U.S. Pat. No. 2,793,556 to Maccaferri discloses a neck junction for a stringed musical instrument. A saddle structure is provided which is integral with one end wall of the instrument body at the upper side thereof. The neck of the instrument is seated on the saddle structure, extending transversely thereacross and inwardly through the body to a location adjacent the end walls thereof opposite the saddle structure. An adjusting mechanism is operatively connected to the inner end of the neck for selectively applying forces thereto to deflect the neck and saddle structure as a unit, thereby angularly adjusting the neck relative to the top wall of the instrument body. Other stringed instrument constructions are disclosed in U.S. Pat. Nos. 2,795,988 to Maccaferri, 3,911,778 to Martin, and 4,172,405 to Kaman, II.

SUMMARY OF THE INVENTION

The present invention relates to an adjustable neck-body joint for a guitar-like instrument. The instrument includes a main body portion and an elongated neck portion. A pair of threaded apertures are formed transversely in the neck portion near one end thereof. A mounting frame is provided to join the neck and body portions. The mounting frame is adapted to be integrally secured within a recessed portion of the main body of the instrument. When properly secured, the face of the frame is flush with the upper face of the main body. The mounting frame is adapted to receive the threaded end of the neck portion. A pair of apertures are formed in the mounting frame for generally aligning with the threaded apertures when the one end of the neck portion is received by the frame. Threaded fastener means extend through each of the frame apertures into cooperation with the respective threaded apertures on the neck portion, thereby frictionally securing the neck portion to the frame. The threaded fasteners are smaller in diameter than the frame apertures such that the neck portion can be adjusted relative to the frame before the fasteners are tightened.

BRIEF DESCRIPTION OF THE DRAWINGS

FIG. 1 is an exploded perspective view of a portion of a guitar embodying an adjustable neck-body joint in accordance with the present invention;

FIG. 2 is a sectional plan view of the assembled neck-body joint of FIG. 1;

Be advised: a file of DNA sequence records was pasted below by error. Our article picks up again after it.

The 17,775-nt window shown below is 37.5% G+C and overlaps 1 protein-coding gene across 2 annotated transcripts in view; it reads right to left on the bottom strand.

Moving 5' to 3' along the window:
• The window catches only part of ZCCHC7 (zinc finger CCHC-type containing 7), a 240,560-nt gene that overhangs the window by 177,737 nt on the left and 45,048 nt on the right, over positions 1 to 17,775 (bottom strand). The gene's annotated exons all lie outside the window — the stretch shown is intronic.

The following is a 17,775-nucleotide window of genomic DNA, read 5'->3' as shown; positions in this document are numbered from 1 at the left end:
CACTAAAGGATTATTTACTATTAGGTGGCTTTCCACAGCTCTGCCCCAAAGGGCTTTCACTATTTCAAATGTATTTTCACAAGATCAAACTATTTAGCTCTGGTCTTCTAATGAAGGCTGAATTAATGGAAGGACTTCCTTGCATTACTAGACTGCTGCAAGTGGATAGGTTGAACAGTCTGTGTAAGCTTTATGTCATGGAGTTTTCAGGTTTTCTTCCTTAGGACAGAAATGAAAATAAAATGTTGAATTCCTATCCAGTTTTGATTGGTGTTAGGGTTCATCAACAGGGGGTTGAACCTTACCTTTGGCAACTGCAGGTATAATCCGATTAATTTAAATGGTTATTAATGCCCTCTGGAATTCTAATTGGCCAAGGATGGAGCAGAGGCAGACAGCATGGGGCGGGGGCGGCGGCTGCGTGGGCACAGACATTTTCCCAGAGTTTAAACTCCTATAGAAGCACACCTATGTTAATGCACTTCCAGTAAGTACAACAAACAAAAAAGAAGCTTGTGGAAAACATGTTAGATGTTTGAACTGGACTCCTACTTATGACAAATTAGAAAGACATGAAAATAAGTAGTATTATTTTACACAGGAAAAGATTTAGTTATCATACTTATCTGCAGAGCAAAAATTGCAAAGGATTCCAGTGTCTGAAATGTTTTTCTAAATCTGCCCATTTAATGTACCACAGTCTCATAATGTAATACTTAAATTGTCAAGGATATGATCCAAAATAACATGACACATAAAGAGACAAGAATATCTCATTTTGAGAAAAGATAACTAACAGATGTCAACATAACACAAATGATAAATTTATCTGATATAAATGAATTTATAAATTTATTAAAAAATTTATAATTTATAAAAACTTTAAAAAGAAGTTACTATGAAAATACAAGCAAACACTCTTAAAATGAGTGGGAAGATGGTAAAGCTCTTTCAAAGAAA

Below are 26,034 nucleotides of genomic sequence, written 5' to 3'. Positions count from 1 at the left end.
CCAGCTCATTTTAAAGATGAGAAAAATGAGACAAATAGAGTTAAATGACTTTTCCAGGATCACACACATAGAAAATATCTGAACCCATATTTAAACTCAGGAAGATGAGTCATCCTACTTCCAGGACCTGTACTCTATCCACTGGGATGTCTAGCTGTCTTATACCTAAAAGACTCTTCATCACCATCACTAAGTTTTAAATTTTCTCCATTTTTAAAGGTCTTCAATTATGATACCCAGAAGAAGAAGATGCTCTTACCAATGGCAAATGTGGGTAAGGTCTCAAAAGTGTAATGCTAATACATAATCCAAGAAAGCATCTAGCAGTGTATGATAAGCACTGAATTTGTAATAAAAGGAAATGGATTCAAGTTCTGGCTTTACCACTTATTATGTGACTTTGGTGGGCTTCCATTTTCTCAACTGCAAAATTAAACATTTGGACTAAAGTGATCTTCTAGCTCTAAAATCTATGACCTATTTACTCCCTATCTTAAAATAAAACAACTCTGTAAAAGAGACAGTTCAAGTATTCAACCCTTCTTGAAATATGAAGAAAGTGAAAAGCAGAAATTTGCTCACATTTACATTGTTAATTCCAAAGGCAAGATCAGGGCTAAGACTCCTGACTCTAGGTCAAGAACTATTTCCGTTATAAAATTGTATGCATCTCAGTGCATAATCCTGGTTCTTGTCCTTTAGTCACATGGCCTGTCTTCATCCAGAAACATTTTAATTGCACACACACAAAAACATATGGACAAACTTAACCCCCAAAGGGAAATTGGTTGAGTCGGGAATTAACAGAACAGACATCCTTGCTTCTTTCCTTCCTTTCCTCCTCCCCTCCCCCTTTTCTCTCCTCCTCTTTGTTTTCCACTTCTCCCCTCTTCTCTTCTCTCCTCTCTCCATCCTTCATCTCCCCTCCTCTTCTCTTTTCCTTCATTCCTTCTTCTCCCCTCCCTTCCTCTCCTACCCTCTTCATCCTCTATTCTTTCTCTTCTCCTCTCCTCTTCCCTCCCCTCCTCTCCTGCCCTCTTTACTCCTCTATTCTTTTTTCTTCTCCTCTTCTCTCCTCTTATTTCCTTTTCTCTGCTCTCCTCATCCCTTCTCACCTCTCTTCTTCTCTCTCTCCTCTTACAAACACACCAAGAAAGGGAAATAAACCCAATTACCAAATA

FIGS. 3A through 3D are elevational views illustrating various adjustments of the neck-body joint of FIG. 2.

FIG. 4 is an exploded perspective view of a portion of a guitar embodying an alternative neck-body joint in accordance with the present invention.

DETAILED DESCRIPTION OF THE PREFERRED EMBODIMENT

Referring now to the drawings, there is illustrated in FIG. 1 a portion of a guitar-like instrument embodying an adjustable neck-body joint in accordance with the present invention. A main body portion 10 of the guitar is typically formed of wood or plastic and is provided on its upper face with a pair of conventional electromagnetic pickups 12 and a plurality of associated electric controls 14. A recessed portion 16 of the guitar body 10 is adapted to receive a correspondingly-shaped neck mounting frame 18 therein. The frame 18 has suitable apertures 20 formed in it to accommodate the electromagnetic pickups 12. The frame 18 can be formed of 6061 aluminum bar stock. The frame 18 also includes a pair of screws 22 for securing a conventional bridge/tailpiece assembly (not shown) to the upper face thereof. The bridge/tailpiece assembly is provided to attach a plurality of guitar strings (not shown) to the guitar body 10 and maintain them in proper alignment above the electromagnetic pickups 12.

The frame 18 is integrally retained in the recessed portion 16 of the guitar body 10 by a plurality of threaded fasteners (not shown). The fasteners extend from the lower face of the guitar body 10 through apertures 24 formed therein (only two are illustrated) into threaded cooperation with respective threaded apertures 26 formed in the lower face of the frame 18 (one is illustrated in FIG. 2). When properly secured in the recessed portion 16 of the guitar body 10, the upper face of the frame 18 is flush with the upper face of the guitar body 10, thereby providing a smooth and comfortable playing surface for the musician.

A neck portion 28 of the guitar is overlaid to its full length along a flat top surface with a fingerboard 30 in which a plurality of conventional metal frets 32 are transversely set. The neck portion 28 of the guitar can be formed of aluminum while the fingerboard 30 can be formed of wood or other conventional fingerboard material. A pair of threaded fasteners 34 extend through apertures 36 formed in the frame 18 into cooperation with respective threaded apertures 38 formed in the neck 28. The fasteners 34 provide a means for securing the neck 28 to the frame 18 and the body 10 of the guitar.